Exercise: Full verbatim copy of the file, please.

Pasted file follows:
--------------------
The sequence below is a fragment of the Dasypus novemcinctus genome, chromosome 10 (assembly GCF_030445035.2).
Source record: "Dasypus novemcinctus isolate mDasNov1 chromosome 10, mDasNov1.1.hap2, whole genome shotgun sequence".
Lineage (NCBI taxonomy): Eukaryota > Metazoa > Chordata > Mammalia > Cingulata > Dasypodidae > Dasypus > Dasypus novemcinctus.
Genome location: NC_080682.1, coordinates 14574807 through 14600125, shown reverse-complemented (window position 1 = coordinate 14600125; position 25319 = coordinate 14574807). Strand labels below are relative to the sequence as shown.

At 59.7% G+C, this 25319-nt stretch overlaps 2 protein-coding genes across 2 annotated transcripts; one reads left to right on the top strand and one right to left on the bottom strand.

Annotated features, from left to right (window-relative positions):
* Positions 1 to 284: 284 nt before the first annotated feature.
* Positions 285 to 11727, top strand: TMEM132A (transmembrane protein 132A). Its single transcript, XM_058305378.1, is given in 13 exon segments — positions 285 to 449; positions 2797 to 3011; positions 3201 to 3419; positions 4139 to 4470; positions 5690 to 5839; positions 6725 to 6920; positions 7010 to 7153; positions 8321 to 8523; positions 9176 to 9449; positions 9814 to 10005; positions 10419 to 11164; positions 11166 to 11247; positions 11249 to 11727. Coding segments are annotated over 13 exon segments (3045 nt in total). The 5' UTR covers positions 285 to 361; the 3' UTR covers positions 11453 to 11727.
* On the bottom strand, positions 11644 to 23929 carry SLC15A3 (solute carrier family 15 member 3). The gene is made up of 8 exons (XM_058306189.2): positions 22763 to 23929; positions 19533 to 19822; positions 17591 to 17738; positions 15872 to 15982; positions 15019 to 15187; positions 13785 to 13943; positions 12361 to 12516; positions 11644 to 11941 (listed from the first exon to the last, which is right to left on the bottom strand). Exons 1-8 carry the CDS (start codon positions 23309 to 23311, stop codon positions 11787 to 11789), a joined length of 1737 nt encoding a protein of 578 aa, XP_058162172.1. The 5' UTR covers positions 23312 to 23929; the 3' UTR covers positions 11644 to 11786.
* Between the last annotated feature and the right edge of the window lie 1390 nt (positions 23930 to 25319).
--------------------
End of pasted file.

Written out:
The sequence below is a fragment of the Dasypus novemcinctus genome, chromosome 10 (assembly GCF_030445035.2).
Source record: "Dasypus novemcinctus isolate mDasNov1 chromosome 10, mDasNov1.1.hap2, whole genome shotgun sequence".
Lineage (NCBI taxonomy): Eukaryota > Metazoa > Chordata > Mammalia > Cingulata > Dasypodidae > Dasypus > Dasypus novemcinctus.
Genome location: NC_080682.1, coordinates 14574807 through 14600125, shown reverse-complemented (window position 1 = coordinate 14600125; position 25319 = coordinate 14574807). Strand labels below are relative to the sequence as shown.

At 59.7% G+C, this 25319-nt stretch overlaps 2 protein-coding genes across 2 annotated transcripts; one reads left to right on the top strand and one right to left on the bottom strand.

Annotated features, from left to right (window-relative positions):
* Positions 1 to 284: 284 nt before the first annotated feature.
* Positions 285 to 11727, top strand: TMEM132A (transmembrane protein 132A). Its single transcript, XM_058305378.1, is given in 13 exon segments — positions 285 to 449; positions 2797 to 3011; positions 3201 to 3419; positions 4139 to 4470; positions 5690 to 5839; positions 6725 to 6920; positions 7010 to 7153; positions 8321 to 8523; positions 9176 to 9449; positions 9814 to 10005; positions 10419 to 11164; positions 11166 to 11247; positions 11249 to 11727. Coding segments are annotated over 13 exon segments (3045 nt in total). The 5' UTR covers positions 285 to 361; the 3' UTR covers positions 11453 to 11727.
* On the bottom strand, positions 11644 to 23929 carry SLC15A3 (solute carrier family 15 member 3). The gene is made up of 8 exons (XM_058306189.2): positions 22763 to 23929; positions 19533 to 19822; positions 17591 to 17738; positions 15872 to 15982; positions 15019 to 15187; positions 13785 to 13943; positions 12361 to 12516; positions 11644 to 11941 (listed from the first exon to the last, which is right to left on the bottom strand). Exons 1-8 carry the CDS (start codon positions 23309 to 23311, stop codon positions 11787 to 11789), a joined length of 1737 nt encoding a protein of 578 aa, XP_058162172.1. The 5' UTR covers positions 23312 to 23929; the 3' UTR covers positions 11644 to 11786.
* Between the last annotated feature and the right edge of the window lie 1390 nt (positions 23930 to 25319).